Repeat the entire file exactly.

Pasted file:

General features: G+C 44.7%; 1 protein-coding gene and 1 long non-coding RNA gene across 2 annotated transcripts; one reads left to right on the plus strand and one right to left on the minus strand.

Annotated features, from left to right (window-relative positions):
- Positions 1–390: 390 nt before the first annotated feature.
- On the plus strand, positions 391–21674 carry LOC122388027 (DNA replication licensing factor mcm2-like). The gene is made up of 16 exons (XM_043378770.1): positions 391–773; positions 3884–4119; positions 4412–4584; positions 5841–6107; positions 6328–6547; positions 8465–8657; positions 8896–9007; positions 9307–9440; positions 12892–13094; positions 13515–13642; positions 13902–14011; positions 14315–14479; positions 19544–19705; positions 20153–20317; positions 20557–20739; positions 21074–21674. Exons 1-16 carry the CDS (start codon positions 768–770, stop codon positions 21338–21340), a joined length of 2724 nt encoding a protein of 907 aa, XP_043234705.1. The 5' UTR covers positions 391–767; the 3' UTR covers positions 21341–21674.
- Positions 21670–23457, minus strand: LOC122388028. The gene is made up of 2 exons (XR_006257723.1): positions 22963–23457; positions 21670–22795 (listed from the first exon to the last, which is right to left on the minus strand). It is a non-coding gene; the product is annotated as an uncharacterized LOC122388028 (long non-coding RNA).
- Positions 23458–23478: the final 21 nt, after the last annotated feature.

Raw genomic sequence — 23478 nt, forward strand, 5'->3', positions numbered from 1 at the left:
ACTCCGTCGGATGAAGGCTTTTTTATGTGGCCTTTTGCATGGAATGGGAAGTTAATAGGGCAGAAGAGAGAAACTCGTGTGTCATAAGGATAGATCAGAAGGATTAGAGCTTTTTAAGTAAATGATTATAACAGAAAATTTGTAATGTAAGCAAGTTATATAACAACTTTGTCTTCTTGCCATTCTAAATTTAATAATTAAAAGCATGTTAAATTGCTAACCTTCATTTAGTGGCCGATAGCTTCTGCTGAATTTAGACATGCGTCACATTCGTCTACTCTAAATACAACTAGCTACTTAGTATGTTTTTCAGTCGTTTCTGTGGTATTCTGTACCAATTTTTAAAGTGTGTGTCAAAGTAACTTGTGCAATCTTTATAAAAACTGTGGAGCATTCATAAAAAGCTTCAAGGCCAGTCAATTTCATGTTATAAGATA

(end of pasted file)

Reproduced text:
General features: G+C 44.7%; 1 protein-coding gene and 1 long non-coding RNA gene across 2 annotated transcripts; one reads left to right on the plus strand and one right to left on the minus strand.

Annotated features, from left to right (window-relative positions):
- Positions 1–390: 390 nt before the first annotated feature.
- On the plus strand, positions 391–21674 carry LOC122388027 (DNA replication licensing factor mcm2-like). The gene is made up of 16 exons (XM_043378770.1): positions 391–773; positions 3884–4119; positions 4412–4584; positions 5841–6107; positions 6328–6547; positions 8465–8657; positions 8896–9007; positions 9307–9440; positions 12892–13094; positions 13515–13642; positions 13902–14011; positions 14315–14479; positions 19544–19705; positions 20153–20317; positions 20557–20739; positions 21074–21674. Exons 1-16 carry the CDS (start codon positions 768–770, stop codon positions 21338–21340), a joined length of 2724 nt encoding a protein of 907 aa, XP_043234705.1. The 5' UTR covers positions 391–767; the 3' UTR covers positions 21341–21674.
- Positions 21670–23457, minus strand: LOC122388028. The gene is made up of 2 exons (XR_006257723.1): positions 22963–23457; positions 21670–22795 (listed from the first exon to the last, which is right to left on the minus strand). It is a non-coding gene; the product is annotated as an uncharacterized LOC122388028 (long non-coding RNA).
- Positions 23458–23478: the final 21 nt, after the last annotated feature.

Raw genomic sequence — 23478 nt, forward strand, 5'->3', positions numbered from 1 at the left:
ACTCCGTCGGATGAAGGCTTTTTTATGTGGCCTTTTGCATGGAATGGGAAGTTAATAGGGCAGAAGAGAGAAACTCGTGTGTCATAAGGATAGATCAGAAGGATTAGAGCTTTTTAAGTAAATGATTATAACAGAAAATTTGTAATGTAAGCAAGTTATATAACAACTTTGTCTTCTTGCCATTCTAAATTTAATAATTAAAAGCATGTTAAATTGCTAACCTTCATTTAGTGGCCGATAGCTTCTGCTGAATTTAGACATGCGTCACATTCGTCTACTCTAAATACAACTAGCTACTTAGTATGTTTTTCAGTCGTTTCTGTGGTATTCTGTACCAATTTTTAAAGTGTGTGTCAAAGTAACTTGTGCAATCTTTATAAAAACTGTGGAGCATTCATAAAAAGCTTCAAGGCCAGTCAATTTCATGTTATAAGATA